New York real estate developer Howard Milstein has not ruled out a civil lawsuit against the National Football League over his failed bid to buy the Washington Redskins, his lawyer told a federal judge yesterday.

U.S. District Judge Emmet G. Sullivan pressed Milstein's attorney, David Boies, on the subject during a hearing on Milstein's lawsuit alleging John Kent Cooke and Charley Casserly illegally thwarted his bid to buy the team. Since the litigation was filed last May, NFL officials and others involved in the case have watched to see if Milstein sues the league, too.

"If they're going to be defendants, why don't you bring them in?" Sullivan asked, adding it would move the case along. "Maybe the future is now."

"It's a combination of two things," Boies replied. "First of all, it's a question of assessing the factual and legal merits of the case. Second, it's a matter of assessing whether we want to sue the NFL."

The judge kept up his line of questioning. "Because in the future Mr. Milstein might want to do business with the NFL?" he asked.

"Exactly," Boies responded. "The NFL is a very powerful institution. It is one that you don't sue lightly."

That remark was noted immediately by attorneys for Cooke and Casserly, who are trying to maneuver their own clients out of the case. Cooke, the former Redskins' president and son of late owner Jack Kent Cooke, contends the lawsuit must be dismissed because he has moved to Bermuda. Casserly, the former Redskins' general manager, maintains he should be dismissed from the complaint because he was not in a position to keep Milstein out of the NFL.

Milstein's suit alleges Cooke and Casserly unfairly conspired with allies in the NFL to doom his $800 million bid for the team, even though Milstein was the top choice of trustees controlling Jack Kent Cooke's estate. Their goal, according to the suit, was to steer the team to John Kent Cooke.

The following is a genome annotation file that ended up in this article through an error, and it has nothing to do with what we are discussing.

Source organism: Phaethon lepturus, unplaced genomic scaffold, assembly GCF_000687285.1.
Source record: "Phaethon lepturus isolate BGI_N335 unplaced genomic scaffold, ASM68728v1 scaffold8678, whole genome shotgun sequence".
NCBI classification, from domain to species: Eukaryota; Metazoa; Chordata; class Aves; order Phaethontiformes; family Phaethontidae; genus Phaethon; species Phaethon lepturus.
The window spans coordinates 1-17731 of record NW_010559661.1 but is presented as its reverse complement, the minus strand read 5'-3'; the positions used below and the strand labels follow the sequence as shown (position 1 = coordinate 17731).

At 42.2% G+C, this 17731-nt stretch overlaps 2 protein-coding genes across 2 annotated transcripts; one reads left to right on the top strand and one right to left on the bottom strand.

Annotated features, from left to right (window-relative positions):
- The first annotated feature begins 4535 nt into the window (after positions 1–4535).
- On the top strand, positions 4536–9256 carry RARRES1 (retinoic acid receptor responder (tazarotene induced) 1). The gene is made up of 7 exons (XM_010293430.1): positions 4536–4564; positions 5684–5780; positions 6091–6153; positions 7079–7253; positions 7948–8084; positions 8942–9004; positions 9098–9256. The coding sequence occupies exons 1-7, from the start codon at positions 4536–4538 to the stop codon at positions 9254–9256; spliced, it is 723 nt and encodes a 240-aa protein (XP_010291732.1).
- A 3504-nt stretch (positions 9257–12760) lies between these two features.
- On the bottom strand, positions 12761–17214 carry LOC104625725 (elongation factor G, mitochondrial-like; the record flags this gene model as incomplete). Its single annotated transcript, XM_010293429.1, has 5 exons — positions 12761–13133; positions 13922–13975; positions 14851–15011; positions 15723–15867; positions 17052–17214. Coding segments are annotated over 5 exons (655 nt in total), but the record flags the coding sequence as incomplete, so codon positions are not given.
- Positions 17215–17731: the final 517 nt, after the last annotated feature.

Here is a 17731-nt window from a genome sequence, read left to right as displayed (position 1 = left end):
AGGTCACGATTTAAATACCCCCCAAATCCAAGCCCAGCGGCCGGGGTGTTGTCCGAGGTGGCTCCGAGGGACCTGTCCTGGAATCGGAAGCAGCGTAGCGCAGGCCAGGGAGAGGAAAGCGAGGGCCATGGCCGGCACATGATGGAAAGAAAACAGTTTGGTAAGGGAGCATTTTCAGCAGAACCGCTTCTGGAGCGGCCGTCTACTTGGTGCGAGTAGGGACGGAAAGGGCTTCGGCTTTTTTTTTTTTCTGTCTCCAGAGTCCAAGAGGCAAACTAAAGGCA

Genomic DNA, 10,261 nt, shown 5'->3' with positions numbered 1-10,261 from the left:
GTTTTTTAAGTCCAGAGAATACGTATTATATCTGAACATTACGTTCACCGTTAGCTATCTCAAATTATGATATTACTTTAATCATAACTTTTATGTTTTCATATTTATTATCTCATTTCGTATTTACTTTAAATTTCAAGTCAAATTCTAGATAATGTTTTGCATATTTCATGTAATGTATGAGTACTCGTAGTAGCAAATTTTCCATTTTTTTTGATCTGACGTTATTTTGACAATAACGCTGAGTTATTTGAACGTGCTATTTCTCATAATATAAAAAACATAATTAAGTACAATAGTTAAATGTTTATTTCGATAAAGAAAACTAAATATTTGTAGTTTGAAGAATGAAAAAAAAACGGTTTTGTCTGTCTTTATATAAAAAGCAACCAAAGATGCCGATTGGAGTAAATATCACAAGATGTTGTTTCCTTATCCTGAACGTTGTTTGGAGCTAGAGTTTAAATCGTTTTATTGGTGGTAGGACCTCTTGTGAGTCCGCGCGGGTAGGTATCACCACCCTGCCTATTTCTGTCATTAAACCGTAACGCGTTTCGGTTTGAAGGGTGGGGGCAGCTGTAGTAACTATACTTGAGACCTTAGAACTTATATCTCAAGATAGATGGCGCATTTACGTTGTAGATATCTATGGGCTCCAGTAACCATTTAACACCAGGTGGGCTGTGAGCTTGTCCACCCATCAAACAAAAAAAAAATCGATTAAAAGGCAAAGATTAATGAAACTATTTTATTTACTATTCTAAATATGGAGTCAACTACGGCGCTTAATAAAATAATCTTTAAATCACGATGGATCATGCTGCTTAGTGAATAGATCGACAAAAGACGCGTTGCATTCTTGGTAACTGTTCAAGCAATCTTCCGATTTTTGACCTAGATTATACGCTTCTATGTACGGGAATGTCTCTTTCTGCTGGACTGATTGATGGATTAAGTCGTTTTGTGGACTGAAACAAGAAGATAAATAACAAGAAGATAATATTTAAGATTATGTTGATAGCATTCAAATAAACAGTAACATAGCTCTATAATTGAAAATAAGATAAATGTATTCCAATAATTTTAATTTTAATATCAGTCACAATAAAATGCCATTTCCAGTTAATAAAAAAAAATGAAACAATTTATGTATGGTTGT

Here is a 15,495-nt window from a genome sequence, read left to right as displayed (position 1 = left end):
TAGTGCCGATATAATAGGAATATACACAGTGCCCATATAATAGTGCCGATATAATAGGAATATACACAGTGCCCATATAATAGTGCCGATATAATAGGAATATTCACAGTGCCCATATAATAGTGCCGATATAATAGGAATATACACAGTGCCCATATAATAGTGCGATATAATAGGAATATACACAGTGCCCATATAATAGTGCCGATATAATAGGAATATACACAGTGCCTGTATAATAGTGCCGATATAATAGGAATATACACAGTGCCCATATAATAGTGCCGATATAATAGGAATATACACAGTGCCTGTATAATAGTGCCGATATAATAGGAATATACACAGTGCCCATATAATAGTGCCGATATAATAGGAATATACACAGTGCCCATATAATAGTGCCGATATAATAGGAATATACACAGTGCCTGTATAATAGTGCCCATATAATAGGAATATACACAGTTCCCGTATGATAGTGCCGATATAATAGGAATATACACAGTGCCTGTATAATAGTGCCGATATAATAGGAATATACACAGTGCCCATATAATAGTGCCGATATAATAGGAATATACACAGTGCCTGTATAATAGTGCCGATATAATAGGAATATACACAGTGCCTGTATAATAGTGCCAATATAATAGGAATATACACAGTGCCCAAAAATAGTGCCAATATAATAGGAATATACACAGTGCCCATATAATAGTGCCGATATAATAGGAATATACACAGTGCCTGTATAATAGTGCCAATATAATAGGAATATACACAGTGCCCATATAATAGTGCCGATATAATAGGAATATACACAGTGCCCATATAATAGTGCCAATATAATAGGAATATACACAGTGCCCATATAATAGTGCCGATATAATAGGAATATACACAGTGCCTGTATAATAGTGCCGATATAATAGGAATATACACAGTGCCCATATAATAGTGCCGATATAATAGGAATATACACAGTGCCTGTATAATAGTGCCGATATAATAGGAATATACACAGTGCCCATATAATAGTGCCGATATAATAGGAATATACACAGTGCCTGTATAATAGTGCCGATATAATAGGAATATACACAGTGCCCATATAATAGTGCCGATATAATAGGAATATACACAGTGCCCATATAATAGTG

Milstein withdrew from the bidding process in April when it became clear he would not get the support of enough NFL owners. The suit seeks tens of millions of dollars in damages for Washington Sports Ventures Inc., a New York-based company controlled by Milstein. Daniel M. Snyder, Milstein's former partner who wound up purchasing the team, is not involved in the litigation. Although the NFL was not sued, the suit alleges it created numerous artificial barriers to stymie Milstein.

NFL officials declined to comment on yesterday's developments.

The hearing provided some of the area's most high-profile lawyers with their first opportunity to argue the lawsuit's merits before Sullivan. Boies most recently represented the U.S. government in its antitrust case against Microsoft Corp. Cooke's attorney, Joseph M. Hassett, is a seasoned litigator from the firm of Hogan & Hartson. And Robert S. Bennett, who represents Casserly, defended President Clinton in the Paula Jones civil suit.

Bennett told the judge it was unfair to keep "a working man" like Casserly in a drawn-out fight involving several multimillionaires. "It gets in my craw," Bennett said. "They don't want to sue the NFL, and I'm glad they don't. [Milstein] might want to do business with the NFL, and that's fine. But I represent Mr. Casserly, who is now dragged into this major litigation. . . . He should not have to bear the burden of being in this case if he is nothing more than a pawn to a much larger agenda."

Boies countered that Casserly "played a big role in what went on," saying he was to blame no matter what pressures Cooke put on him. Hassett then protested, saying Cooke denies exerting any such pressure.

The issue of Cooke's residency is the first obstacle Milstein's attorneys must overcome in pursuing the suit. Cooke and his attorneys said he moved from Washington in March, intending not to return. Although he remains a U.S. citizen, Cooke plans to stay in Bermuda indefinitely, according to an affidavit he submitted to the court. His attorneys are arguing the federal court thus has no jurisdiction to decide the contract interference claim.

Sullivan set a Nov. 4 hearing to learn more about Cooke's move and the motivations behind it. Cooke will return to testify, his lawyers said. Although Cooke and Milstein did not attend the hearing, Casserly did and later denied any wrongdoing. He said he was taken aback by the allegations. The longtime advocate of instant replay, which finally returned to the NFL this season, quipped, "If I had that much power in the league, we'd have had instant replay five years ago."